Silver Tree (Leucadendron argenteum). Leaves and
Silver Tree - Leucadendron argenteum
Leucadendron argenteum (Silver tree, Silver leaf tree, Afrikaans: Witteboom, or Silwerboom) is an endangered species in the family Proteaceae, endemic
only to Table Mountain, a small area of the Cape Peninsula, in and around the city of Cape Town, South Africa. The Silver Tree is a protected tree in South Africa.
The name Leucadendron is from the Greek, leukos, meaning white, and dendron, tree. This genus is named after and based on the silver tree, from its common name witteboom, meaning white tree, as it was known in the 1690s when the genus was first named. The species name argenteum is Latin and means silver, silvery or ornamented with silver, referring to its striking silver foliage.
It's been called "living chrome" because
of its shiny, silvery foliage that looks metallic and feels like silk!
The Silvertree is a striking evergreen tree, growing 5–7 m tall (sometimes up to 16 m). It is erect and well-proportioned with a thick, straight trunk and grey bark. The soft, silky leaves are shiny silver, lanceolate, 8–15 cm long and 2 cm broad, with their distinct silvery sheen produced by dense velvety
hairs which help keep the leaves from drying out. In warmer weather, the hairs lie flat, reflecting the sun's light.
The wind-pollinated (or beetle-pollinated) flowers are produced in dense globose inflorescences 4–5 cm diameter,
they are apricot-coloredand give off a pleasant vanilla scent which attracts the small beetles that do the job of pollination. Like all Leucadendrons, this tree is dioecious, with separate male and female plants. The fruit is a heavy woody cone, containing numerous seeds; each seed is a small nut with a silky-haired helicopter-like parachute, enabling it to disperse by wind.
This enormous silver Protea is naturally confined to a tiny area in and around the city of Cape Town. Its main population grows on the slopes of Table Mountain, notably the Lion's Head area, above Rhodes Memorial and the mountain slopes above Kirstenbosch National Botanical Garden.
In addition there are two tiny outlying populations nearby, in Stellenbosch and Paarl (It has not yet been established for certain whether these are natural outliers, or were planted here in early Cape history).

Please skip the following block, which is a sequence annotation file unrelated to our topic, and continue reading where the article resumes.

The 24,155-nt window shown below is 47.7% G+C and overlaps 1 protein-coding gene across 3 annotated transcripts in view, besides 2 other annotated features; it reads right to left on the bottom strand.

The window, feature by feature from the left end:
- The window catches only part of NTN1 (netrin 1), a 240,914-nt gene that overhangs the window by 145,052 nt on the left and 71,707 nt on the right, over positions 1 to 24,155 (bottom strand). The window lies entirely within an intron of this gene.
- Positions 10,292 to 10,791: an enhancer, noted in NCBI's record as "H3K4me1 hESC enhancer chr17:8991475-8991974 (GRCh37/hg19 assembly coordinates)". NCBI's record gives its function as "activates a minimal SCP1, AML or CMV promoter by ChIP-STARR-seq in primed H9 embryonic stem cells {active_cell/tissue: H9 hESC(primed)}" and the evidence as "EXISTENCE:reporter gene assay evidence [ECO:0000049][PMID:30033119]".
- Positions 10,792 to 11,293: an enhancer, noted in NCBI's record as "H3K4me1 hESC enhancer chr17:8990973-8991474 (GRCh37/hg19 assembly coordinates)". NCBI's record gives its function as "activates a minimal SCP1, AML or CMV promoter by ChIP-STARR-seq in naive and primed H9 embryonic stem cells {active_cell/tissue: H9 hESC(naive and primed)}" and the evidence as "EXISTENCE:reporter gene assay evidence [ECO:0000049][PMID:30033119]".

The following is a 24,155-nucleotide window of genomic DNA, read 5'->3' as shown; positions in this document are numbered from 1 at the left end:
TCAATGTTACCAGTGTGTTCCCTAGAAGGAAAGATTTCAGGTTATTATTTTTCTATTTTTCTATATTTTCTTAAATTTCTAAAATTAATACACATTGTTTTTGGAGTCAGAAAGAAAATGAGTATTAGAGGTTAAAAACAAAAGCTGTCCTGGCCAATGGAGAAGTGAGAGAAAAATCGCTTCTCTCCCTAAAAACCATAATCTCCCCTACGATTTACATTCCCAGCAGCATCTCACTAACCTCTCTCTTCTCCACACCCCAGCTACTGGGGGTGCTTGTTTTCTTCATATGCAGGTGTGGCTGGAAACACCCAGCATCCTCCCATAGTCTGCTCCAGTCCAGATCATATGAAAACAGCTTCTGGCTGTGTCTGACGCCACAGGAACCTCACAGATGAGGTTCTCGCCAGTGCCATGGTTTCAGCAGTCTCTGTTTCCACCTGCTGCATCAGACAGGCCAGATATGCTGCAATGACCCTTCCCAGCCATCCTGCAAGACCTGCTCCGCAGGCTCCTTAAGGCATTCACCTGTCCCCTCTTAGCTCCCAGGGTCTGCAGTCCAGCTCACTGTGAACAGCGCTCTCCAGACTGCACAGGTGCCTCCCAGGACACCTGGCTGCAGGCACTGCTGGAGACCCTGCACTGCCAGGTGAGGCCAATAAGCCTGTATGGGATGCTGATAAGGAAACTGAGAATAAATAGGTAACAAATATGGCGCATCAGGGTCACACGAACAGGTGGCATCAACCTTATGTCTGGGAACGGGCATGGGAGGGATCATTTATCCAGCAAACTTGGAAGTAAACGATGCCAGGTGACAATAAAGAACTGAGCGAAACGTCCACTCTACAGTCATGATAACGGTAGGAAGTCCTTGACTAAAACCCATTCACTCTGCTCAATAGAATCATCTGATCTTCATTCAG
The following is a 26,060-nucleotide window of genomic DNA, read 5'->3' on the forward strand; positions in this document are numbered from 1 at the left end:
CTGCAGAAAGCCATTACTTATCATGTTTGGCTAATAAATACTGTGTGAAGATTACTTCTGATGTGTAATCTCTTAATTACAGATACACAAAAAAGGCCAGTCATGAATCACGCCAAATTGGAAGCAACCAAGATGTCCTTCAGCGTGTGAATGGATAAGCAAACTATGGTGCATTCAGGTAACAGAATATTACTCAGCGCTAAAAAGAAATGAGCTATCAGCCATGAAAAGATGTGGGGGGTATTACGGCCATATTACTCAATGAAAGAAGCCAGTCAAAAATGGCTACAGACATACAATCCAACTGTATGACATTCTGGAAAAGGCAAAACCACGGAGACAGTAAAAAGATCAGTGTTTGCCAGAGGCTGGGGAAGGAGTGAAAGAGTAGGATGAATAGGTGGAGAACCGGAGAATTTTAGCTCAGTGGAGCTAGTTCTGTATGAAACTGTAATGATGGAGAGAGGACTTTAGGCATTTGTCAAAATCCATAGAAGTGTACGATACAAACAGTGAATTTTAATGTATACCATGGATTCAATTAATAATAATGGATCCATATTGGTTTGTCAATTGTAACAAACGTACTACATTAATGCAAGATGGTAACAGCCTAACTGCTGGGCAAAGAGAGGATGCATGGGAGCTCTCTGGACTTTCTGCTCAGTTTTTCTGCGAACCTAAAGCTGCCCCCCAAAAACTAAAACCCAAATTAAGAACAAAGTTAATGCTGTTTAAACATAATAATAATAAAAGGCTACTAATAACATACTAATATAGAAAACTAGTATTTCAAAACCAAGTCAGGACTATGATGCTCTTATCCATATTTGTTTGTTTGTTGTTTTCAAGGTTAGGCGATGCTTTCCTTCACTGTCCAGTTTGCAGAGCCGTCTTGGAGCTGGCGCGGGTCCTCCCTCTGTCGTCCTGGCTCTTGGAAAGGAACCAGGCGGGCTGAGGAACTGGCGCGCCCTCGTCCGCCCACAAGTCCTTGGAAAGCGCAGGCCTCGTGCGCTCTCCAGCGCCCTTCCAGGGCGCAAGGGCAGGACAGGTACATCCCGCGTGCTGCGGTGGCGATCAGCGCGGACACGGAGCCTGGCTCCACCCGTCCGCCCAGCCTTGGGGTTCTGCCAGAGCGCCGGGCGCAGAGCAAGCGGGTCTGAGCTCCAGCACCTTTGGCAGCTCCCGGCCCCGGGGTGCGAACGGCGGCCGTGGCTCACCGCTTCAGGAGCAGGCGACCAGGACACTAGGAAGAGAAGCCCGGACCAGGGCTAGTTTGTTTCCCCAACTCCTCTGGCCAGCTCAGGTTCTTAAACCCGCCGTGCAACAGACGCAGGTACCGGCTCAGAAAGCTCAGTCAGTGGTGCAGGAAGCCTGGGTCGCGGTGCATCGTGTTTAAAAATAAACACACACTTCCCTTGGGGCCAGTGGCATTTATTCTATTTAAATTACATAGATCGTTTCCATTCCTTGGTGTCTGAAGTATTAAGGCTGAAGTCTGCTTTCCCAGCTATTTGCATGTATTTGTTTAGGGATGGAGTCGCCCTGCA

Historically, the Silvertree was more widespread on Table Mountain, covering much of its slopes in shimmering silver forests. However, early demand for timber led to much of these forests being felled and now the Silvertree is a rare and endangered species.
Table Mountain might be the only place where these trees grow naturally in the wild (there is controversy about whether the populations in Stellenbosch and Paarl were introduced from Table Mountain).
In the face of urban development, inappropriate fire management, and invasive alien trees such as pines and gums, silvertrees have been driven from about 74% of their natural range.
Within the remaining habitat, an estimated 40 to 50 percent of the entire world's native population of these trees was destroyed between 26 January and 27 January in the 2006 Table Mountain fire. However, as recruitment of seedlings only occurs naturally after fire this is a necessary stage in the life-cycle of this Fynbos species. Recruitment after the fire has been good, and the population has recovered totally.
A major deterrent to propagation of the silver leaf tree is its short life span. Most individuals don't live more than 20 years. But that is not a problem for conservation as fires rejuvenate populations on average every 15–20 years.
To survive in the fire-prone fynbos, Leucadendron argenteum has evolved the reseeding strategy. Despite its thick bark, adult trees are usually killed by fire and only the seeds survive. The seeds are kept safe in the large woody cones on the plant and are released en masse after a fire. A small percentage of the seeds are released during the lifetime of the tree, which keeps the population healthy by producing a steady supply of young plants in the absence of fire. Juveniles take 5–7 years to flower and set seed, whereafter the populations are ready to burn again.
Seeds are dispersed by wind. Although the seeds are large, relatively heavy nuts, they are equipped with a plumed parachute-like appendage, the dried remains of the flower, which carries it a considerable distance from its parent plant. The seeds are also eaten by rodents, which collect and store the seeds in underground caches where many remain uneaten, and viable for many decades. Seeds have been known to survive in the soil for 80 years. The alien grey squirrels also eat the seeds, taking them from cones as they are opening.
Leucadendron argenteum is widely cultivated as an ornamental garden specimen. Its beautiful silver foliage is used in floristry and lasts well in the vase. The leaves have also long been collected, pressed and dried for decoration or as a souvenir. The dried female cones are decorative and the small silver balls of the dried male flower heads are used in dried floral arts and crafts, e.g. to make the body of mice or hedgehogs. In the 1600s and 1700s L. argenteum was extensively used as firewood.
The Silver Tree is challenging to grow, but in the right conditions it's a spectacular plant that is rarely seen in cultivation.
The Silver Tree comes from a mild, maritime climate and does best with moderate
temperatures.It can only take a few degrees of frost. It's best to protect it
from all frost. You may grow it in large pot indoors, provided that it receives
good air circulation. It needs fast draining soil that's slightly acid and low
in nutrients. Like most Protea relatives, it dislikes phosphorous fertilizer.
Give it full sun, and regular watering during the growing season. The plant is
prone to Phytophora root rot, especially if overwatered in warm weather. Be
gentle whenever repotting, as it dislikes root disturbances.